This morning, the Big Girl and I had a familiar tussle, about when to leave for school. The Big Girl doesn’t just want to be on time, she wants to be early. As early as possible. And while I’m always anxious to be prompt myself, I don’t fancy standing outside her school for twenty minutes each morning, waiting for the door to open.
This morning she launched into the full works, “You don’t care if I’m late,” “We have to leave now,” etc. I pointed out that leaving at 7:40 am would mean we’d be standing outside in the pouring rain for fifteen minutes, with the Little Girl unhappily trying to bat her way out from under her stroller’s plastic rain cover. “I don’t care!” the Big Girl answered. “Can’t we just go?”
This kind of talk continued even as we walked to school (still on track to be at least ten minutes early), and I had to work very hard to keep a lid on my temper.
Then, at the corner of 87th and Park Avenue, I ran into someone I know from Kansas City. She was a few years behind me in school, but my school was so small that everyone knew everyone, more or less.
I see her around from time to time—we must live in the same neighborhood—but somehow, we’ve never spoken. Whenever I’ve spotted her, she’s been climbing into a cab, or having an intense conversation with a friend, or somehow preoccupied.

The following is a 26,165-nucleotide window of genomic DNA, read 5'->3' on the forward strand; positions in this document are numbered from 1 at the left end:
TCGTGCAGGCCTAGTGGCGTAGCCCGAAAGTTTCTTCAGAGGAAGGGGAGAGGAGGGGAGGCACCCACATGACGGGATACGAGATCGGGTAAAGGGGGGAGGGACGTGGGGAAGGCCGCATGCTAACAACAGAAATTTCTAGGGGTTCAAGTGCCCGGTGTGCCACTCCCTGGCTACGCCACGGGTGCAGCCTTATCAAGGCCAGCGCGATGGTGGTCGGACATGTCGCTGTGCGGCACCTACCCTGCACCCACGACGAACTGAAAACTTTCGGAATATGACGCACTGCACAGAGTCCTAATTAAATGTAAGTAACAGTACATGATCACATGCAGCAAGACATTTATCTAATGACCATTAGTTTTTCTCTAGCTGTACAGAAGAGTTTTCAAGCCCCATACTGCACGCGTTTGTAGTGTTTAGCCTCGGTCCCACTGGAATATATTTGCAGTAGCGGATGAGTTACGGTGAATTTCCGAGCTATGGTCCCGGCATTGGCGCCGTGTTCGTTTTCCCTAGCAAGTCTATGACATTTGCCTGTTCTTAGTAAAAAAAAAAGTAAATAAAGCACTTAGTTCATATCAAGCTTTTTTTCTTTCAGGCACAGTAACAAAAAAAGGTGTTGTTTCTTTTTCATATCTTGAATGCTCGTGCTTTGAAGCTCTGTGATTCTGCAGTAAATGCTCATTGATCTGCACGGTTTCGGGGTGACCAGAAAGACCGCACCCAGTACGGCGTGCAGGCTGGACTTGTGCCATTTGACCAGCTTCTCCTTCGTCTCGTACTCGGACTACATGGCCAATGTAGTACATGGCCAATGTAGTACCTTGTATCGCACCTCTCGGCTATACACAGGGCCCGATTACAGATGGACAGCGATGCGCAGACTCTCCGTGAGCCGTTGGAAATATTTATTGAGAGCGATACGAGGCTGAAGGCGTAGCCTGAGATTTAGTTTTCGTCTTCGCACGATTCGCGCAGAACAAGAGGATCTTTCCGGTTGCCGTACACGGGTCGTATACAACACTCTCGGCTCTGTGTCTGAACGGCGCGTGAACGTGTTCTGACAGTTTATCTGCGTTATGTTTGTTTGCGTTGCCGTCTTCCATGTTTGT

But this morning we came face to face. She was extremely friendly, “Hi, Gretchen! It’s Jane!” (not her real name).
I said hello politely, but after just a moment of chatting, said, “I’m sorry, we really need to run ahead. We’re going to be late.” I knew that every minute we stood talking was agony for the Big Girl. Completely irrational agony, but agony nonetheless.
Plus I just couldn’t manage the transition from attempted-patient-listening-to-a-crabby-kid to cheery-friendly-greeting-of-someone-from-home.
But I feel terrible, because Jane must think that I’m either very unfriendly or have some kind of grudge against her. I wasn’t rude, but I wasn’t appropriately friendly—and I wanted to be friendly, I feel very friendly towards her, and would have loved to catch up.
I tried to put on a face that signaled that I was caught up in some child-drama, but I fear that the rain, the kids’ umbrellas bobbing in our faces, and the surprise of the encounter obscured my somewhat subtle message.
The fundamental attribution error identifies our tendency to explain people’s behavior in terms of their character, abilities, intelligence, motives, etc., while overlooking the way that their situation may have influenced their actions. In other words, we over-emphasize the role that personality plays in shaping others’ behavior, while under-emphasizing the role of outside forces.
For example, you think that a co-worker ignored you because he’s rude and arrogant, but in fact, he wasn’t wearing his glasses so couldn’t make out your face.
Jane might make that kind of mistake about me. She might well imagine that I acted in a certain way because I was obnoxious, when in fact, my response to her was shaped by the situation with the Big Girl.
That’s why it’s important to keep in mind one of Life’s True Rules: Always cut people slack.